In terms of the target geographic areas where the majority of basement backups had occurred back in the late 1990s, footing drain disconnections in two areas in the northeast part of Ann Arbor – Orchard Hills and Bromley – are about 99% complete. Footing drain disconnections in the southwest target areas of the city are all at least halfway done: Glen Leven (56%), Dartmoor (89%), and Morehead (63%).
On March 15, 2012 an especially heavy rain hit Ann Arbor, which caused extensive overland flooding in the southwestern part of the city in the vicinity of the southwest target areas. Questions were raised by residents about the possibility that the FDD program had exacerbated the overland flooding issue.
An Aug. 22, 2012 public meeting was held at the Pittsfield branch of the Ann Arbor District Library – located in the southwest part of the city. Some residents at the meeting complained that they were experiencing flooding of their previously dry basements after participation in the city’s FDD program.
The city council voted on Sept. 17, 2012 to partially suspend the city’s FDD program, and it remains suspended. The developer offset mitigation requirement remains in place. The council also authorized three water-related studies around the same time: (1) a stormwater study for upper Mallets Creek; (2) a citywide stormwater model calibration study; and (3) a study of wet weather on the sanitary sewer system.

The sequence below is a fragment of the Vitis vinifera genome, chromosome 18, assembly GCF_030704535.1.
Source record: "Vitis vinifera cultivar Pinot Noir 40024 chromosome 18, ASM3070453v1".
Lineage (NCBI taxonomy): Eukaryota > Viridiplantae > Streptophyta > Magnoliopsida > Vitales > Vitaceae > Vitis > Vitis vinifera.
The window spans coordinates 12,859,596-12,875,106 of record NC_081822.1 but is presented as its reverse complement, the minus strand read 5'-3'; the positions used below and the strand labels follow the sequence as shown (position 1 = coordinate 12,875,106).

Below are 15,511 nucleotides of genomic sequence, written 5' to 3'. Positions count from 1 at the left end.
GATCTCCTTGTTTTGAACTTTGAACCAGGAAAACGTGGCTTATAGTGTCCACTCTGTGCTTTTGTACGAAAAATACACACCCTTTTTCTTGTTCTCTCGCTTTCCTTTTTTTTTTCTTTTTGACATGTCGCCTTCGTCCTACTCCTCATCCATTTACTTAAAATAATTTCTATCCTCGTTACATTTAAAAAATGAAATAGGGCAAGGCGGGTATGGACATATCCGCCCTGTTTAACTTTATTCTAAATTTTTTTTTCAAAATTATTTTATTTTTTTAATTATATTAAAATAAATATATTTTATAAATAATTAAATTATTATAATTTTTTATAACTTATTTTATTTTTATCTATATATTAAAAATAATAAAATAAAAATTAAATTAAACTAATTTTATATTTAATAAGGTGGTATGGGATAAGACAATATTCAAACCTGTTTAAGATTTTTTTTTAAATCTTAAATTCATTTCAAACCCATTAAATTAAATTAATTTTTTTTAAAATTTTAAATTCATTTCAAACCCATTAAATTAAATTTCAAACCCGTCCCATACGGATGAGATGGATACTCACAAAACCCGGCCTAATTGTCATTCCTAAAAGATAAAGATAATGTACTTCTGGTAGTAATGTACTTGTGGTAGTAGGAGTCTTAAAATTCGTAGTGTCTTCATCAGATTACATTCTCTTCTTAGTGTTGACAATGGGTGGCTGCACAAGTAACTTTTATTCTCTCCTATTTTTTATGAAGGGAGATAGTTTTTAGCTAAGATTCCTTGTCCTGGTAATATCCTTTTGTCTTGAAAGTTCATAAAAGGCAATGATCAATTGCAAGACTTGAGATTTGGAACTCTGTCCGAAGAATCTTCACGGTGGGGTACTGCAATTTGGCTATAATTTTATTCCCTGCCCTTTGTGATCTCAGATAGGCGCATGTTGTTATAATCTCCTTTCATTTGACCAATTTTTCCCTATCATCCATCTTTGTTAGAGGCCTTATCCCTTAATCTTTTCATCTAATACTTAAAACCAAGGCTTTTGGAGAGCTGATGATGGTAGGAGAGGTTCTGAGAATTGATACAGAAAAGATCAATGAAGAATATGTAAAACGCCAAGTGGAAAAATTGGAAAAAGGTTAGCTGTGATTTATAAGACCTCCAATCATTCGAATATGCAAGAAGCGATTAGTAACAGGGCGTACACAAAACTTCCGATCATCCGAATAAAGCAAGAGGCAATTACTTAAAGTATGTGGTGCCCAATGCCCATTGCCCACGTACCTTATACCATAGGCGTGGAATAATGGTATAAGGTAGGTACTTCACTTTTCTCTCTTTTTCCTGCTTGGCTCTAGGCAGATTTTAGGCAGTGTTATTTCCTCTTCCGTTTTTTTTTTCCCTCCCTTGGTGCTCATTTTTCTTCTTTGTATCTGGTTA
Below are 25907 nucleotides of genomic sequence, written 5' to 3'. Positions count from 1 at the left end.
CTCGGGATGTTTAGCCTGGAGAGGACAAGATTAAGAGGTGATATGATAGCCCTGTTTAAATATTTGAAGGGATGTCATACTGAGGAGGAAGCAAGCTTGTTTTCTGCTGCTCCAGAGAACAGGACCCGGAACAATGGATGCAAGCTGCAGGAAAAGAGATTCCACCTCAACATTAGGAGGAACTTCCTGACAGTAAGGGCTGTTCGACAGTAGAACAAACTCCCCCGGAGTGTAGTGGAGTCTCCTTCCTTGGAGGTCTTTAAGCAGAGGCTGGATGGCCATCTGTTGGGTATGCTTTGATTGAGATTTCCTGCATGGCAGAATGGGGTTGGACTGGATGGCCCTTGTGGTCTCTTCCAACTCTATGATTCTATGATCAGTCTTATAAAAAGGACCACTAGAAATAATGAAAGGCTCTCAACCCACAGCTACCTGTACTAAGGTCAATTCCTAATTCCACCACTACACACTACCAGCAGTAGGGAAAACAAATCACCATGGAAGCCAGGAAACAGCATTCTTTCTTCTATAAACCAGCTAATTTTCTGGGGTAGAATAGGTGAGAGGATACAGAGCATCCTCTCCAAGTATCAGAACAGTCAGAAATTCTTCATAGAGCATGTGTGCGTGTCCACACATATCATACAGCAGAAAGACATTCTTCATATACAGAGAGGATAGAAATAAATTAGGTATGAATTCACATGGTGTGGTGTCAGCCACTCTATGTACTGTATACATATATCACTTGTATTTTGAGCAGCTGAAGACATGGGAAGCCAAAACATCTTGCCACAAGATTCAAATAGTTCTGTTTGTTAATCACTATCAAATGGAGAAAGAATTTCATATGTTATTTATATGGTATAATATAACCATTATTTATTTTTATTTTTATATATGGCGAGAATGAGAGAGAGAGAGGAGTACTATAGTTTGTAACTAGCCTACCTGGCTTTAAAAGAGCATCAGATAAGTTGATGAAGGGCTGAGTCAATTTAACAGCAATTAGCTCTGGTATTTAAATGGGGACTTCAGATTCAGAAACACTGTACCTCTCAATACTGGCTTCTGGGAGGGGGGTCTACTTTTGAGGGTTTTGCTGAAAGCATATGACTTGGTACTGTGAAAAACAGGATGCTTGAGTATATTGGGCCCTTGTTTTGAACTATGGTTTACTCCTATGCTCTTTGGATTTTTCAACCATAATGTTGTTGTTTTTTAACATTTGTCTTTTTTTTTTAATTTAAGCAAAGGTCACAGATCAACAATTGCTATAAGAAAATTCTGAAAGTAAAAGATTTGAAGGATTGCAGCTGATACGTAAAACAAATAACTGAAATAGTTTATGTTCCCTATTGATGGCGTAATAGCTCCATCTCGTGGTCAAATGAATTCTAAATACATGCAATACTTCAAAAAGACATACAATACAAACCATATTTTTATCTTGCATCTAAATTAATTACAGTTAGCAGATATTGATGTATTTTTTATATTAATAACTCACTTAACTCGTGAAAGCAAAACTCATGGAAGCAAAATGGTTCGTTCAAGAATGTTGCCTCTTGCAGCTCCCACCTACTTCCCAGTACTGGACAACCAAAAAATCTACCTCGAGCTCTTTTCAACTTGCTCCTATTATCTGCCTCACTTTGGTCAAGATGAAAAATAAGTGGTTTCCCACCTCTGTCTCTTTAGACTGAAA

The citizens committee that met on Jan. 9, 2014 is providing advisory input on the third study.
Historical Overview: Timeline
The timeline below is not exhaustive.
- 1997-03-31 200 gallons of sanitary sewer overflow (SSO) due to sewer blockage.
- 1997-09-05 Unknown amount of SSO due to sewer blockage.
- 1998-03-09 Unknown amount of SSO due to surcharging manholes at three separate locations due to heavy rains. Basement floodings also occurred.